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Audibles From the Long Snapper: Positive Jahns, Around the League Thoughts & More!

| September 19th, 2017

Jahns Responds to Nightmare Loss

Here are three POSITIVE points Adam made in the Sun-Times:

4. The Bears missed linebacker Nick Kwiatkoski (four tackles on Bucs’ first drive). Christian Jones missed Jacquizz Rodgers in the backfield on his one-yard touchdown run.

Kwik looked terrific when this game began. He was firing at the line of scrimmage. And then, injury. Because it’s totally normal for a starter and his backup to both tear their pec muscles in consecutive weeks. Remarkable how many rosters are already being decimated just two weeks into the season.

8. Want a positive? Bears rookie safety Eddie Jackson was strong in run support. He’s made a concerted effort to improve his tackling.

9. One more positive? Bears nickel back Bryce Callahan rebounded from his tough Week 1 and nearly had two interceptions. He was active and very close to big plays.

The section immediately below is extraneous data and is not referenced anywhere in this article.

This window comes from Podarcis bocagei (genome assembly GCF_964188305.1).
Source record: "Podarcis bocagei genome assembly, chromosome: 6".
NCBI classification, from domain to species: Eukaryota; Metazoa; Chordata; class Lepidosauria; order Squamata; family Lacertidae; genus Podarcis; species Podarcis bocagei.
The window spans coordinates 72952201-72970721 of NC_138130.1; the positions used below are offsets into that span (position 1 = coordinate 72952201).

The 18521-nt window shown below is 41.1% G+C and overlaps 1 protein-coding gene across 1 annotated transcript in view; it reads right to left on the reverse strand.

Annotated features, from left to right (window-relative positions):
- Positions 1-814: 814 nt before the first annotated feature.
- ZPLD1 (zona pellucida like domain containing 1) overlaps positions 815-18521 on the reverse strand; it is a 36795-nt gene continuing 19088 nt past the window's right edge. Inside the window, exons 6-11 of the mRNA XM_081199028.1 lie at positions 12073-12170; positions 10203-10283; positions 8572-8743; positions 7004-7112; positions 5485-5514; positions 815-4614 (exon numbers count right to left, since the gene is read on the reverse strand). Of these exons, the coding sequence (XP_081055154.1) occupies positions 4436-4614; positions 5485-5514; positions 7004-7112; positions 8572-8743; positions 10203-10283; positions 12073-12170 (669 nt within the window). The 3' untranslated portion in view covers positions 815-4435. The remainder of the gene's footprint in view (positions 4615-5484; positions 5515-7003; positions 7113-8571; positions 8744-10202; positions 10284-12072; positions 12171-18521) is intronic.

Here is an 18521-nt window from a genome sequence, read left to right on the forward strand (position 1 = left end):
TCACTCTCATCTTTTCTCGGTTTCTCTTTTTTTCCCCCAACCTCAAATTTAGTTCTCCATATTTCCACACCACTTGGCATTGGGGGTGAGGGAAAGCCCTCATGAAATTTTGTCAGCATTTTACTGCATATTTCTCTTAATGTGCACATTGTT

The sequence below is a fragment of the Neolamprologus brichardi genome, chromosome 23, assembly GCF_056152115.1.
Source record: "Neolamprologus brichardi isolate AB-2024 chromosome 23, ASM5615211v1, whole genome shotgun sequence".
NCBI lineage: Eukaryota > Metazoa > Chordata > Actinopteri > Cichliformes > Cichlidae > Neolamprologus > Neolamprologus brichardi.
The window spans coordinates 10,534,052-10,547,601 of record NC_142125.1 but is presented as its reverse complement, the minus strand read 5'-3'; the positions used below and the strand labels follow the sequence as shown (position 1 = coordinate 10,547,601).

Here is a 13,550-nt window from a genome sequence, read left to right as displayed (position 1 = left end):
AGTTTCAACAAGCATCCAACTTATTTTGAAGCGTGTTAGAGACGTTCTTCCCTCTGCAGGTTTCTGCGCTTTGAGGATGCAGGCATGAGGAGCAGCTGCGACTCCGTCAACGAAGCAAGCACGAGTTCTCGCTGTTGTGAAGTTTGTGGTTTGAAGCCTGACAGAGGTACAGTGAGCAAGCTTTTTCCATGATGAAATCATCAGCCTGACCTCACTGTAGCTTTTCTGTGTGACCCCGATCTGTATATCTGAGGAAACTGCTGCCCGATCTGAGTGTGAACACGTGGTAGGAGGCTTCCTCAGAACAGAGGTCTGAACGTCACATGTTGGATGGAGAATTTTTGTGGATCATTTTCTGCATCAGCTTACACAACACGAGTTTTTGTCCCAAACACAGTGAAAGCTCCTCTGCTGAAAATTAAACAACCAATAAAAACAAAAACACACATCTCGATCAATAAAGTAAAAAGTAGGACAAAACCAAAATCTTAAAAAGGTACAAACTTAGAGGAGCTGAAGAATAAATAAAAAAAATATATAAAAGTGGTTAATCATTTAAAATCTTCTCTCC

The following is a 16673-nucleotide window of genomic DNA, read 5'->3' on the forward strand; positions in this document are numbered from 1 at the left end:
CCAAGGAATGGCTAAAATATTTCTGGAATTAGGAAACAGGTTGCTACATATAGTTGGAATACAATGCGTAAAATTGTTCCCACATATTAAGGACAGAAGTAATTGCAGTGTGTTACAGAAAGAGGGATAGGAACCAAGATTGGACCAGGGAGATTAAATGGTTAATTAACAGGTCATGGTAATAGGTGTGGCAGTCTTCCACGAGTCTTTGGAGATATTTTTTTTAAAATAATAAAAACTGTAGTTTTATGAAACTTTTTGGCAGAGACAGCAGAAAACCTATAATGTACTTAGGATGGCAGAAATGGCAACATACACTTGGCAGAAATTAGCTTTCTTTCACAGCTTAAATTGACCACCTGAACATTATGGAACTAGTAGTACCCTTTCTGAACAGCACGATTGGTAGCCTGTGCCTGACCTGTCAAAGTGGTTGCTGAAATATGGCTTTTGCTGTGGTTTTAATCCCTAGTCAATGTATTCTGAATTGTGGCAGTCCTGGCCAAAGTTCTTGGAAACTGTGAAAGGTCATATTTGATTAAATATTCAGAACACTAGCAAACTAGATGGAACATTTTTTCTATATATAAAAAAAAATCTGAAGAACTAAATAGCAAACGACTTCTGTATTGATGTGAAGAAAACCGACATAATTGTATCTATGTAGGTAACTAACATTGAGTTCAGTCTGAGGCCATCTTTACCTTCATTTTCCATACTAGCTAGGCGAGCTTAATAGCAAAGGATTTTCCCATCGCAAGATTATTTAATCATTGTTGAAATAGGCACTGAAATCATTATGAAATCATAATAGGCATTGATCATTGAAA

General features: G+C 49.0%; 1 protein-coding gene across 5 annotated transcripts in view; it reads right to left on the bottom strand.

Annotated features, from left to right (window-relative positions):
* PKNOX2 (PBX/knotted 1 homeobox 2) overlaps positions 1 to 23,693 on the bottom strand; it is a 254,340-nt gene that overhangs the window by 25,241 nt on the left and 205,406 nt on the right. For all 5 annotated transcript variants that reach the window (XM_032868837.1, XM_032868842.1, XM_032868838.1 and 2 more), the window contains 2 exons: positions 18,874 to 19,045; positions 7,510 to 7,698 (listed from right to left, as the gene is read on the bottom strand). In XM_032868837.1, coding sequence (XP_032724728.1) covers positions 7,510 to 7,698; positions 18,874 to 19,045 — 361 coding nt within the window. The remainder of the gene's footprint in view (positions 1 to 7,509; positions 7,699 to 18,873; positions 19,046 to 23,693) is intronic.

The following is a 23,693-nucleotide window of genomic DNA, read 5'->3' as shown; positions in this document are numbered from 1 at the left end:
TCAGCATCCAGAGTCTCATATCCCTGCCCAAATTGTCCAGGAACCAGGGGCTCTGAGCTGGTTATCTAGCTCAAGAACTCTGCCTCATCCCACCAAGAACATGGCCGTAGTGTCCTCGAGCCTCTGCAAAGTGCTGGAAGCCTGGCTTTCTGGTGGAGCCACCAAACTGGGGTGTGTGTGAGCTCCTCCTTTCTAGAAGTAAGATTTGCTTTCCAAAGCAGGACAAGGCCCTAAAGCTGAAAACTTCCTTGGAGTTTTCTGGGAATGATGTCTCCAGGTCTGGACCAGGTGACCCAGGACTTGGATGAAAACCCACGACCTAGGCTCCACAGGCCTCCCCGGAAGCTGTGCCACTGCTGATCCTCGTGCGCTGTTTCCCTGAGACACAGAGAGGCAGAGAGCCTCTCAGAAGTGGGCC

Jackson, Callahan and Kyle Fuller are all playing at a solid level and I expect all three to improve as the season progresses.


5 Around the League Thoughts

Literally found my eyes wandering from the Bears game during the second half Sunday. So I saw quite a bit of the league.

(1) Dak Prescott is really a poor thrower of the football. I think he has enough intangibles to have a successful career in the league but that arm is never beating anyone from the pocket.

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The Story is Glennon Until He’s Gone

| September 18th, 2017

John Fox said it.

I heard him.

He said it.

Sunday’s loss was not on Mike Glennon. Nope, Glennon’s constant throwing behind receivers was not the problem. Glennon blowing off an open Adam Shaheen to throw the ball to a linebacker was certainly not the problem. Glennon fumbling the football because he has the least amount of pocket awareness in the history of professional football was clearly not the problem. Glennon’s awful pick-six, predicted seconds before it happened from a New York City bar stool, was definitively not the problem.